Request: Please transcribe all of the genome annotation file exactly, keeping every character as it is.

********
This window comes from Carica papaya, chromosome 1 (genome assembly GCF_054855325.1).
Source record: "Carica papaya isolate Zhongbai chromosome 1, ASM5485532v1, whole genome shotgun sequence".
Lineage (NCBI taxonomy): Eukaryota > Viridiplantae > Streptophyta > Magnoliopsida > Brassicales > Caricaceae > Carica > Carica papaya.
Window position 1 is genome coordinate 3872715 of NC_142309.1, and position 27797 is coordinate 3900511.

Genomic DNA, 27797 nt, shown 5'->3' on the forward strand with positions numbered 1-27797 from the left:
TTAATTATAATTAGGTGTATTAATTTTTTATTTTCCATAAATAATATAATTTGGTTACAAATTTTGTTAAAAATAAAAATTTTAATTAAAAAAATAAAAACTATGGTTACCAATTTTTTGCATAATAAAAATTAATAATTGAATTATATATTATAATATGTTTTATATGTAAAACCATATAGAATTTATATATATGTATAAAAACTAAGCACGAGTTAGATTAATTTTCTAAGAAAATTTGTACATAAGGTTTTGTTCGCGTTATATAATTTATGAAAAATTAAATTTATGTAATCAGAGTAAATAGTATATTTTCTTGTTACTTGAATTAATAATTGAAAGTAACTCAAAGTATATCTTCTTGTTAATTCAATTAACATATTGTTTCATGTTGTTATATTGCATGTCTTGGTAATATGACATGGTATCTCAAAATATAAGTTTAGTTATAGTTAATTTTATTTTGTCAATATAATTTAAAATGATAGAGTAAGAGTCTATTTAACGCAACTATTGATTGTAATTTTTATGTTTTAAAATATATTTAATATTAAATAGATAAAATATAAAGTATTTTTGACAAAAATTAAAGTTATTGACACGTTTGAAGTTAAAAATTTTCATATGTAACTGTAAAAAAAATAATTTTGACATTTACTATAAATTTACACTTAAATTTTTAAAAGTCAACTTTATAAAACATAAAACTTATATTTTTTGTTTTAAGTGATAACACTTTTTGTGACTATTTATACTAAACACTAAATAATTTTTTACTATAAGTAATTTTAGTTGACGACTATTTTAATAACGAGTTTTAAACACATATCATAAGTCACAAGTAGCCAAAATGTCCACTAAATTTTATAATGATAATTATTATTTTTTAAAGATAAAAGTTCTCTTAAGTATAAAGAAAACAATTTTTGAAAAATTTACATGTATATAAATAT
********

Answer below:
This window comes from Carica papaya, chromosome 1 (genome assembly GCF_054855325.1).
Source record: "Carica papaya isolate Zhongbai chromosome 1, ASM5485532v1, whole genome shotgun sequence".
Lineage (NCBI taxonomy): Eukaryota > Viridiplantae > Streptophyta > Magnoliopsida > Brassicales > Caricaceae > Carica > Carica papaya.
Window position 1 is genome coordinate 3872715 of NC_142309.1, and position 27797 is coordinate 3900511.

Genomic DNA, 27797 nt, shown 5'->3' on the forward strand with positions numbered 1-27797 from the left:
TTAATTATAATTAGGTGTATTAATTTTTTATTTTCCATAAATAATATAATTTGGTTACAAATTTTGTTAAAAATAAAAATTTTAATTAAAAAAATAAAAACTATGGTTACCAATTTTTTGCATAATAAAAATTAATAATTGAATTATATATTATAATATGTTTTATATGTAAAACCATATAGAATTTATATATATGTATAAAAACTAAGCACGAGTTAGATTAATTTTCTAAGAAAATTTGTACATAAGGTTTTGTTCGCGTTATATAATTTATGAAAAATTAAATTTATGTAATCAGAGTAAATAGTATATTTTCTTGTTACTTGAATTAATAATTGAAAGTAACTCAAAGTATATCTTCTTGTTAATTCAATTAACATATTGTTTCATGTTGTTATATTGCATGTCTTGGTAATATGACATGGTATCTCAAAATATAAGTTTAGTTATAGTTAATTTTATTTTGTCAATATAATTTAAAATGATAGAGTAAGAGTCTATTTAACGCAACTATTGATTGTAATTTTTATGTTTTAAAATATATTTAATATTAAATAGATAAAATATAAAGTATTTTTGACAAAAATTAAAGTTATTGACACGTTTGAAGTTAAAAATTTTCATATGTAACTGTAAAAAAAATAATTTTGACATTTACTATAAATTTACACTTAAATTTTTAAAAGTCAACTTTATAAAACATAAAACTTATATTTTTTGTTTTAAGTGATAACACTTTTTGTGACTATTTATACTAAACACTAAATAATTTTTTACTATAAGTAATTTTAGTTGACGACTATTTTAATAACGAGTTTTAAACACATATCATAAGTCACAAGTAGCCAAAATGTCCACTAAATTTTATAATGATAATTATTATTTTTTAAAGATAAAAGTTCTCTTAAGTATAAAGAAAACAATTTTTGAAAAATTTACATGTATATAAATAT